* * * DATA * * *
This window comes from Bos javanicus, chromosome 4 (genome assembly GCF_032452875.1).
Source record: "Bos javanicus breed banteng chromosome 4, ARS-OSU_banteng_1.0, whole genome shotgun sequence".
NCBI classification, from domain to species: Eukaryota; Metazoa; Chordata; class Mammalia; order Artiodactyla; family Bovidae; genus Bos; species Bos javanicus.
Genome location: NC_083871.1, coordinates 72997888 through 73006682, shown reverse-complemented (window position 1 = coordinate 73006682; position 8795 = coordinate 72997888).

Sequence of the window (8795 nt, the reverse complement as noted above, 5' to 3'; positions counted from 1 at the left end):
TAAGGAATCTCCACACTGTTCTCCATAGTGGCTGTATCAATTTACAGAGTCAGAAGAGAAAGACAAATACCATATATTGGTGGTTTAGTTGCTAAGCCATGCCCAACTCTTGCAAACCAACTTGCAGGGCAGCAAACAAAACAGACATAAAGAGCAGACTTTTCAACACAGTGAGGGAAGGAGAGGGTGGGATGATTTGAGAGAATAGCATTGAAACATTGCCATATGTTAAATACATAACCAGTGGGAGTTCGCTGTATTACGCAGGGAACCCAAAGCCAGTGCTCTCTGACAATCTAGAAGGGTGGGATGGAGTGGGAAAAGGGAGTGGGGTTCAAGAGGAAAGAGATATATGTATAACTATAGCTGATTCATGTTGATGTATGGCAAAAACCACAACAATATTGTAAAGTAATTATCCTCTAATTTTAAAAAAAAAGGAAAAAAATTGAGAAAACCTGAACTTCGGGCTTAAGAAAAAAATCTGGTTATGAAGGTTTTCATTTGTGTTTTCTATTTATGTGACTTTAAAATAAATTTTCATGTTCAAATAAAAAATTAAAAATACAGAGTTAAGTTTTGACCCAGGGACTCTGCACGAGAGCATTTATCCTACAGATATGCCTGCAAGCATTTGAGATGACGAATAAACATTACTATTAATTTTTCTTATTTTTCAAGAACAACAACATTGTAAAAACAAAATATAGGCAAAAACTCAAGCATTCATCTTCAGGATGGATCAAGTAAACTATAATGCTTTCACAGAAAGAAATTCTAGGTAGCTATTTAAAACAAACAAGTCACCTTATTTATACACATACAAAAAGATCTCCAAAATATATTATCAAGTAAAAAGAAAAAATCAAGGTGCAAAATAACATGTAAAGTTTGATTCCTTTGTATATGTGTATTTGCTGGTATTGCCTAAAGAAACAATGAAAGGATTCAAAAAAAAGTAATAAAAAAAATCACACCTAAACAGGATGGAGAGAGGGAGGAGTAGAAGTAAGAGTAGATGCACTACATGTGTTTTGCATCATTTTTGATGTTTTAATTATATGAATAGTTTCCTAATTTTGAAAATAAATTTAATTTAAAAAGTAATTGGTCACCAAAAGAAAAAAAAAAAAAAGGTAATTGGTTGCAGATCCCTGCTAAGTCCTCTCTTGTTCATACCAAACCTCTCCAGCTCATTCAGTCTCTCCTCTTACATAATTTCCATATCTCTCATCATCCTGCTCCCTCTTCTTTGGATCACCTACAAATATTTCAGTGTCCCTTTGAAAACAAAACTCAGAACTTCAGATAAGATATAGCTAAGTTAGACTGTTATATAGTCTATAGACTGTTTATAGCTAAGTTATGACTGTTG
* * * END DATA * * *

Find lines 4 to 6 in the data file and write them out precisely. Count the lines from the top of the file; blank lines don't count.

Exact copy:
Genome location: NC_083871.1, coordinates 72997888 through 73006682, shown reverse-complemented (window position 1 = coordinate 73006682; position 8795 = coordinate 72997888).

Sequence of the window (8795 nt, the reverse complement as noted above, 5' to 3'; positions counted from 1 at the left end):
TAAGGAATCTCCACACTGTTCTCCATAGTGGCTGTATCAATTTACAGAGTCAGAAGAGAAAGACAAATACCATATATTGGTGGTTTAGTTGCTAAGCCATGCCCAACTCTTGCAAACCAACTTGCAGGGCAGCAAACAAAACAGACATAAAGAGCAGACTTTTCAACACAGTGAGGGAAGGAGAGGGTGGGATGATTTGAGAGAATAGCATTGAAACATTGCCATATGTTAAATACATAACCAGTGGGAGTTCGCTGTATTACGCAGGGAACCCAAAGCCAGTGCTCTCTGACAATCTAGAAGGGTGGGATGGAGTGGGAAAAGGGAGTGGGGTTCAAGAGGAAAGAGATATATGTATAACTATAGCTGATTCATGTTGATGTATGGCAAAAACCACAACAATATTGTAAAGTAATTATCCTCTAATTTTAAAAAAAAAGGAAAAAAATTGAGAAAACCTGAACTTCGGGCTTAAGAAAAAAATCTGGTTATGAAGGTTTTCATTTGTGTTTTCTATTTATGTGACTTTAAAATAAATTTTCATGTTCAAATAAAAAATTAAAAATACAGAGTTAAGTTTTGACCCAGGGACTCTGCACGAGAGCATTTATCCTACAGATATGCCTGCAAGCATTTGAGATGACGAATAAACATTACTATTAATTTTTCTTATTTTTCAAGAACAACAACATTGTAAAAACAAAATATAGGCAAAAACTCAAGCATTCATCTTCAGGATGGATCAAGTAAACTATAATGCTTTCACAGAAAGAAATTCTAGGTAGCTATTTAAAACAAACAAGTCACCTTATTTATACACATACAAAAAGATCTCCAAAATATATTATCAAGTAAAAAGAAAAAATCAAGGTGCAAAATAACATGTAAAGTTTGATTCCTTTGTATATGTGTATTTGCTGGTATTGCCTAAAGAAACAATGAAAGGATTCAAAAAAAAGTAATAAAAAAAATCACACCTAAACAGGATGGAGAGAGGGAGGAGTAGAAGTAAGAGTAGATGCACTACATGTGTTTTGCATCATTTTTGATGTTTTAATTATATGAATAGTTTCCTAATTTTGAAAATAAATTTAATTTAAAAAGTAATTGGTCACCAAAAGAAAAAAAAAAAAAAGGTAATTGGTTGCAGATCCCTGCTAAGTCCTCTCTTGTTCATACCAAACCTCTCCAGCTCATTCAGTCTCTCCTCTTACATAATTTCCATATCTCTCATCATCCTGCTCCCTCTTCTTTGGATCACCTACAAATATTTCAGTGTCCCTTTGAAAACAAAACTCAGAACTTCAGATAAGATATAGCTAAGTTAGACTGTTATATAGTCTATAGACTGTTTATAGCTAAGTTATGACTGTTG